herald

Tuesday 26 September 2017

Junior Cert students warned to stay off the booze on results day

Liam Twomey
Liam Twomey

Alcohol watchdog DrinkAware has warned students that the earlier they begin drinking, the greater an affect it will have on their future mental health.

As more than 61,000 pupils around the country celebrate their Junior Cert results tonight, the group's chief medical officer Dr Liam Twomey said "parents need to talk honestly" with their children.

Research done by Behaviour and Attitudes revealed that more parents - from 9pc in 2015 to 15pc this year - now believe it is acceptable for children to drink alcohol at home before the age of 15.

"The longer the amount of time that teenagers leave having their first drink, the better it will be for their mental health," Dr Twomey told the Herald.

"What people don't realise is that the brain continues to develop until you are 25, and for 15-year-olds drinking they are damaging it 10 years before it has developed.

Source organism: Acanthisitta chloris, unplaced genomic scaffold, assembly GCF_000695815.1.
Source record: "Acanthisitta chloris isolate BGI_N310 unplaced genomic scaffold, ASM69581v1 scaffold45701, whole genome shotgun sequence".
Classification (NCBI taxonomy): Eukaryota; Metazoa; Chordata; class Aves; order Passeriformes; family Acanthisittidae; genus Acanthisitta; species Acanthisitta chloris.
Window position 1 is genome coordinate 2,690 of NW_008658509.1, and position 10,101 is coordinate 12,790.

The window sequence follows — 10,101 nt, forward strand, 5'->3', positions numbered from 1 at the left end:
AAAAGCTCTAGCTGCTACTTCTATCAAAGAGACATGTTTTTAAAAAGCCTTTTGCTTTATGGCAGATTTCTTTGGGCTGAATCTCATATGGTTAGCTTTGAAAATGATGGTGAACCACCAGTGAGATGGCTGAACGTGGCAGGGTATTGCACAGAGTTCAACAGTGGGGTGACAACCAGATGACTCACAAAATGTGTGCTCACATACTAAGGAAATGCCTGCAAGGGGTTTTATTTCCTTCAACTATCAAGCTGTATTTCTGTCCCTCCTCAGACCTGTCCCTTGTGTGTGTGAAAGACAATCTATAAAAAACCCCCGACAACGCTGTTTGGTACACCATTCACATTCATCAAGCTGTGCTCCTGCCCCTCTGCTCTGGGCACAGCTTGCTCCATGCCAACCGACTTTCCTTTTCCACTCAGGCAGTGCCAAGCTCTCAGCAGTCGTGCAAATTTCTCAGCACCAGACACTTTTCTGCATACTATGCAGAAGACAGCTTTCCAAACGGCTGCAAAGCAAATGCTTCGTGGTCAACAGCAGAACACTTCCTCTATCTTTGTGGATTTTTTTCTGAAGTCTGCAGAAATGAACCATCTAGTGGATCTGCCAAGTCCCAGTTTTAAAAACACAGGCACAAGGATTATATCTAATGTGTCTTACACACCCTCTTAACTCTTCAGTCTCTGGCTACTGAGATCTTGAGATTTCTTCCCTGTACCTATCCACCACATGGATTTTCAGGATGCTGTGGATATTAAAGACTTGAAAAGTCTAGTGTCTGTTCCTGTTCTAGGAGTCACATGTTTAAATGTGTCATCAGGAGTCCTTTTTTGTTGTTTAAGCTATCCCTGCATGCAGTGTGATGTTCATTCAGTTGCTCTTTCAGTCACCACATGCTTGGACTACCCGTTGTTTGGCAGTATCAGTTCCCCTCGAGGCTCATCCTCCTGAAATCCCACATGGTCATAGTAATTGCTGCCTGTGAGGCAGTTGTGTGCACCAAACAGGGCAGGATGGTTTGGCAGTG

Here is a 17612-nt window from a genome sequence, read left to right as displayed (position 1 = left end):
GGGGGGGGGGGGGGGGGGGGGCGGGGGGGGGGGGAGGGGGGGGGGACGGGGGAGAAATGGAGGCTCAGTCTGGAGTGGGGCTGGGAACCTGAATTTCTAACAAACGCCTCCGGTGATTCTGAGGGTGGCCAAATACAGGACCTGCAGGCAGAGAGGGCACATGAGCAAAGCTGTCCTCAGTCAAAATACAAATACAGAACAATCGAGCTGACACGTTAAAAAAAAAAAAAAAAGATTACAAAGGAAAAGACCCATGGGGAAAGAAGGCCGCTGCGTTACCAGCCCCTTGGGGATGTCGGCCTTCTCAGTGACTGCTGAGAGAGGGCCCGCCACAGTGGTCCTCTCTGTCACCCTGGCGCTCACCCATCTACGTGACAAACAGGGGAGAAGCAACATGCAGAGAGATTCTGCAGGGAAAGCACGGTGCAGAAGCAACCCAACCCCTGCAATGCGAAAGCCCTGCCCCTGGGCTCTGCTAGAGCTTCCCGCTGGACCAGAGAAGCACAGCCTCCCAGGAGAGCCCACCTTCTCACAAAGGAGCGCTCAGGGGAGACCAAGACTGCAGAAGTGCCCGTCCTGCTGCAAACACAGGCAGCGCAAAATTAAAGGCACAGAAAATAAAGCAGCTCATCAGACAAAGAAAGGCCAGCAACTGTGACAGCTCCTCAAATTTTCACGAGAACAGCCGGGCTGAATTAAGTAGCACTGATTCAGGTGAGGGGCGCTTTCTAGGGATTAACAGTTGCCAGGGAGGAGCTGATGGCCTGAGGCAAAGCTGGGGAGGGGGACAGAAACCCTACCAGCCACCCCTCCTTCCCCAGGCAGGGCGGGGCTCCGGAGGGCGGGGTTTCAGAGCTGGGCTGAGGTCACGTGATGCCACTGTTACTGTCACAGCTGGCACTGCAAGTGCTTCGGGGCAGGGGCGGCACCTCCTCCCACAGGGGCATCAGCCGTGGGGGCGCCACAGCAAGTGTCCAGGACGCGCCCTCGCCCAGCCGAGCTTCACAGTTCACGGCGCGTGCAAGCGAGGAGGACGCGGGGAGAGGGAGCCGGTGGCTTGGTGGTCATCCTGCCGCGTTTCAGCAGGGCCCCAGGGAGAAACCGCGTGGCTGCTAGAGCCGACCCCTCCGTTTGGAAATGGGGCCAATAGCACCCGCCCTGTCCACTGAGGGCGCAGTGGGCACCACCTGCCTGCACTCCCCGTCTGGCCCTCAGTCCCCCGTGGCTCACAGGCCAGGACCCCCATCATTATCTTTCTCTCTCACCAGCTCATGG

"This [15] is simply too young to be drinking alcohol and the harms associated with drinking from such a young age cannot be underestimated," he added.

A range of alcohol-free parties are available to teenagers across the country tonight, with Tamangos and The Wright Venue in Dublin among the venues offering student discos.

Tamangos manager Rob Brown told the Herald that it has "more security than Electric Picnic" to help stop teenagers drinking.

The HSE have also issued a warning that "alcohol should play no part in celebrations."

It comes as a venue in Co Kilkenny vowed to breathalyse anyone who they think has been drinking alcohol.

Chairman of No Name Club, Shane Doyle, said: "We've been using the breathalysers for three or four years, we have two that I bought over the internet from a UK-based company."

Reform

Junior cycle reforms got off to a good start for pupils, with a higher number than usual scoring above 55pc in the new-style English written assessment at both higher and ordinary level.

English is the first subject to have undergone a reform in teaching, learning, assessment and grading. Similar changes in other subjects will be phased in over coming years.

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